Astros Prospects: The Great DDJ Debate

Mark J. Rebilas-USA TODAY Sports

After debuting at the back end of prospect lists in 2012 and posting an improved offensive season in 2013, Delino DeShields Jr. has dropped on most national prospect rankings this season. CRPerry13 explores this and entreats Astros' fans to ignore that noise and focus on reality.

While I appreciate the fact that Baseball Prospectus' recently-published Top 101 prospect list is different from everybody else's lists, the non-inclusion of Astros outfield prospect Delino DeShields Jr. baffles me. Internally, TCB writers have beaten this subject to death, but for the rest of you: what exactly does DDJ have to do to earn recognition for what he's done over the past two seasons?

The story sort of began last season when DDJ entered the conversation at #99 on Baseball America's Top 100 list after he hit .287/.389/.428 with 12 home runs, 101 stolen bases, and a wRC+ around 120 in 2012 as a 19-year-old in Single-A ball, and #101 on Baseball Prospectus' list (Stat glossary below). Fast-forward to 2013, and at age 20 in A+ ball (league-average age is 23), DeShields hit .317/.405/.468 with 5 HR and 51 SB, with a wRC+ of 133, while decreasing his strikeout rate -- unarguably a better offensive season than the one prior, and against stiffer competition.

And while DDJ ranked 66th on MLB.com's Top 100, he dropped entirely off of Baseball Prospectus' Top 101. In fact, he dropped off the Astros' Top-10 lists from both Baseball Prospectus and Baseball America, with no explanation given except some vague and unsubstantiated comment about his enthusiasm, as if that's a measurable skill that actually translates to baseball. (Hint: It doesn't, unless it's to the point of making a player unplayable.)

This season, Twins outfielder Byron Buxton ranked #1 overall on everybody's Top 100 lists. I submit the following comparison, to further my argument that DeShields is being overlooked by most national prospectors.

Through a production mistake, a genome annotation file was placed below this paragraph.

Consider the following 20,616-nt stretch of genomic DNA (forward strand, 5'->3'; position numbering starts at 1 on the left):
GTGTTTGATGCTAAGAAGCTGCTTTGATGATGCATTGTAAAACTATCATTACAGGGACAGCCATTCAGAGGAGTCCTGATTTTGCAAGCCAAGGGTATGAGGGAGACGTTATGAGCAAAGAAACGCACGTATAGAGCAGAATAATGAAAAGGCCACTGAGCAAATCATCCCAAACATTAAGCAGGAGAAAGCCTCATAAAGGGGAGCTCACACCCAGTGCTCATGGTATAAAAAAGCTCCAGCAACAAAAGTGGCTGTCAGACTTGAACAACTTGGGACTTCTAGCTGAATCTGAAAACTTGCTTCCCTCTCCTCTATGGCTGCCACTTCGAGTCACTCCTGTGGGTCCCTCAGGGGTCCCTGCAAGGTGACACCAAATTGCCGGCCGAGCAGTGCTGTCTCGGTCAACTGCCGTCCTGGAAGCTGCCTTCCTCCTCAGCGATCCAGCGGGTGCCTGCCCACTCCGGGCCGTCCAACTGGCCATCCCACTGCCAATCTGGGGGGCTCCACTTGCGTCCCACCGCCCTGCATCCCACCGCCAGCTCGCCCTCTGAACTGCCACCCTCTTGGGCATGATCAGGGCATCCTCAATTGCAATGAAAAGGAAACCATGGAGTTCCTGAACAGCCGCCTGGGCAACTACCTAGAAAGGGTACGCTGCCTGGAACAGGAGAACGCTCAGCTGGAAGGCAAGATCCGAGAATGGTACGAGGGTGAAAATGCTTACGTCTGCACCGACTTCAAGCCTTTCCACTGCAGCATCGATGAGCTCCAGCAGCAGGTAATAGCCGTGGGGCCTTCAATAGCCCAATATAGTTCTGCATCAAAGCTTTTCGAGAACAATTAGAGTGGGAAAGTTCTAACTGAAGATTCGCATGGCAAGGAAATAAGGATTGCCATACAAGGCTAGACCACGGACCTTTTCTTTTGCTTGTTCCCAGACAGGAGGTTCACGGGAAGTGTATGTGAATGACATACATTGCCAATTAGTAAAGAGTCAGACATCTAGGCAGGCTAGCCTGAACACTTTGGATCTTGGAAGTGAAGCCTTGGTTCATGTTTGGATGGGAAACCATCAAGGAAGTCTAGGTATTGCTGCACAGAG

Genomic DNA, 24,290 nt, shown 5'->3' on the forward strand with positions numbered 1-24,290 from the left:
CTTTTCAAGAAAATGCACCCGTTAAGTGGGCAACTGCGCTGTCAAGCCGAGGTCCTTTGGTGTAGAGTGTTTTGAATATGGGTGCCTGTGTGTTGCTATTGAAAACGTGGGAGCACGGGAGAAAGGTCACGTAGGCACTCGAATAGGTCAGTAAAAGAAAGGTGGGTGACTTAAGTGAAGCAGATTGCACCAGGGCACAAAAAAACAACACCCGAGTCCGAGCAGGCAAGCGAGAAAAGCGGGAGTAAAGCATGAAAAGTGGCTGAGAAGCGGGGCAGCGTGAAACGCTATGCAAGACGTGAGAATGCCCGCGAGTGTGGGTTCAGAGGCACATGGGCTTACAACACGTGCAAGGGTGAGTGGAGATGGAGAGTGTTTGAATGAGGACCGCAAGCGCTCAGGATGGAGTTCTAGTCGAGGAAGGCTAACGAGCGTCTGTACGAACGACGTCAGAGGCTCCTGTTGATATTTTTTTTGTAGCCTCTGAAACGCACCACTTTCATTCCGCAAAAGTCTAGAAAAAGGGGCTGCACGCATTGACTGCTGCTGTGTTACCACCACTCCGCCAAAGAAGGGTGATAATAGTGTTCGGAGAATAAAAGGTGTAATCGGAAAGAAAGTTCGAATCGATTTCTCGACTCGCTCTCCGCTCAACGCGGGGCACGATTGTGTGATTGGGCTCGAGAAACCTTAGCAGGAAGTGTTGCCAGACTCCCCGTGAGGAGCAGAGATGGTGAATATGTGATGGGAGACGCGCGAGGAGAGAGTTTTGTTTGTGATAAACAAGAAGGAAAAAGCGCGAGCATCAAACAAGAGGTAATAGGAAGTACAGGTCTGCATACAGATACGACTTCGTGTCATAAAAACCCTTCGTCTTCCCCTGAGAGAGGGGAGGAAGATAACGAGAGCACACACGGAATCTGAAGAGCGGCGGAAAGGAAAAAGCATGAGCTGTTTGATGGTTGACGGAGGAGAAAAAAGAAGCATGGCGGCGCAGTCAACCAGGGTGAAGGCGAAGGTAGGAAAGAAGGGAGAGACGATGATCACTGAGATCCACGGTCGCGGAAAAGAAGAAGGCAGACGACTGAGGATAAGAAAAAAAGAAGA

DeShields: Age 20, A+ ball, .317/.405/.468 with 5 HR and 51/18 SB/CS (534 PA) 133 wRC+

Buxton: Age 19, A+ ball, .326/.415/.472 with 4 HR and 23/8 SB/CS (253 PA) 155 wRC+

Obviiously, Buxton is younger and is a better player, so I'm certainly not going to argue that DDJ is as good a prospect as Buxton. Because he isn't. But do the differences in those lines really explain how Buxton is #1 and DDJ didn't make the cut at all? For players with at least 200 Plate Appearances (PA) at A+ this season, Buxton is 4th in wRC+, and his age makes that even more impressive. But had DDJ qualified at OF instead of 2B, he would have been ranked 13th*, and would have been the 2nd-youngest player on the top 15, after Buxton.

Here is a run-through of some outfield prospects that made the list ahead of DeShields, despite that they have a dubious case at being better prospects than him:

  • Billy Hamilton - #49 - .256/.308/.343 (82 wRC+) at age 23 in AAA
  • Michael Choice - #79 - .302/.390/.445 (125 wRC+) at age 24 in AAA
  • Brian Goodwin - #86 - .252/.355/.407 at AA, in his age-22 season, 115 wRC+
  • Raimel Tapia - #97 - 141 wRC+, in his 3rd season of Rookie-level ball.
  • Jorge Bonifacio - #99 - 118 wRC+ at A+ in 2013, same age as DDJ
  • David Dahl - #100 - .275/.310/.425, 109 wRC+ at A ball (4.8 BB%!)

It. Just. Doesn't. Make. Sense.

In fact, prospect guru and former Baseball America writer Jim Callis recently penned a convincing breakdownhighlighting the differences between DeShields and #49 prospect Hamilton, the player DDJ is most often (and erroneously) compared to. Spoiler: Callis thinks DeShields' will become a better major league baseball player.